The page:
As for the Mavericks overall, they’re 9-23 with the No. 25 offense (102.0) and No. 16 defense (105.5), clearly not where they want to be on either end of the court especially with a veteran roster. And that’s exactly why Dallas is so dangerous. Like Miami in the first half last season, Dallas has plenty of talented veterans and promising young players under the leadership of one of the best coaches in the league. That’s not a combination you underestimate.
Joe: Although the Mavericks are just 9-23 on the year, they’re better than their record indicates. Dallas is a veteran-laden squad with some familiar names, such as Dirk Nowitzki, Wesley Matthews and J.J. Barea. That said, rookie Dennis Smith Jr. (whom Coup talked about above) and Harrison Barnes are the future of the team.
In particular, Barnes has been the Mavericks’ most steady presence thus far due to his versatility on the offensive end. From pull-up jumpers and catch-and-shoot opportunities to patient drives to the rim, the 25-year-old keeps the opposition guessing more often than not.
Still, Miami should find some success if it forces Barnes to take tough mid-range jumpers. The former Warrior is shooting just 38.7 percent (53-of-137) from that area this season. With a great defender in Richardson likely getting the assignment of defending Barnes, it should be one fun matchup.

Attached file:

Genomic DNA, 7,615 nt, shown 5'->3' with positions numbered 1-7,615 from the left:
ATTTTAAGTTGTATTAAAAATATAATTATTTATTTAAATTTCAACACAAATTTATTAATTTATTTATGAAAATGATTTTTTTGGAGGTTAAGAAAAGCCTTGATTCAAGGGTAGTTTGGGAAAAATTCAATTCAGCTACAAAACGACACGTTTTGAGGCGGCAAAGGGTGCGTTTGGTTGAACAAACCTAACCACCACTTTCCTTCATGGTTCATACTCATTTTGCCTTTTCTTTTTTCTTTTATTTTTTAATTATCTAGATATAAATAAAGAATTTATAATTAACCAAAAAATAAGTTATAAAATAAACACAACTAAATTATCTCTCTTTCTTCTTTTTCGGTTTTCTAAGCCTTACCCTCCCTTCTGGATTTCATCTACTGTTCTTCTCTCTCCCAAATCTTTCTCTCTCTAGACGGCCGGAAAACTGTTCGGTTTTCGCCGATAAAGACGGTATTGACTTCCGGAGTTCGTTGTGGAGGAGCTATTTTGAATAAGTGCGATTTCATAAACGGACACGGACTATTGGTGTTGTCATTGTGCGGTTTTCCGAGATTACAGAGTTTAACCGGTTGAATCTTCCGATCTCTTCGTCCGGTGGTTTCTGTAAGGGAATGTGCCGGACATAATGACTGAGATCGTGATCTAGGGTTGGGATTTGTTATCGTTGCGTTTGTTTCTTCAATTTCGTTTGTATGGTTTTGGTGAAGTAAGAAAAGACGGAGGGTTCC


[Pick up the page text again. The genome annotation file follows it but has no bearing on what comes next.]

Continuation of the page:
3: Despite their record, what’s one area where Dallas can challenge Miami’s defense?
Couper: Another way in which Dallas is similar to Miami is that they put up a ton of threes, coming in at No. 5 just behind Miami as far as three-point rate (37.8 percent of their total shots). That means there’s a ton of possible variance to Dallas’ offense, and they’re just one hot shooting night away from competing with any team in the league. Miami is one of if not the best team in the league at keeping teams off the three-point line, but Dallas has the shooters to take advantage of even the smallest mistakes.
Joe: Despite having a below-average offensive rating, Dallas moves the ball pretty well. In fact, the team is ranked in the top half of the league with a 58.0 assist percentage. As such, the Mavericks are one of the best catch-and-shoot teams at 40.5 percent on those looks. Of course, the veterans I mentioned before (Nowitzki, Matthews and Barea) have a lot to do with that thanks to their ability to stretch the floor and knock down outside shots.
With a dynamic offensive player in Barnes, a young stud in Smith Jr. and a bevy of three-point shooters, Dallas should not be taken lightly by any means.
- The HEAT have won five of seven and are 16-15 on the year.
- The Mavericks have dropped six of eight and enter the contest at 9-23.
- Miami has given up just 98.6 points per 100 possessions over its last seven.
- Harrison Barnes leads Dallas in points (18.5) and rebounds (7.1) per game.
- HEAT Offense: 102.0 (T-25)
- HEAT Defense: 103.9 (11)
- Mavericks Offense: 102.0 (T-25)
- Mavericks Defense: 105.5 (16)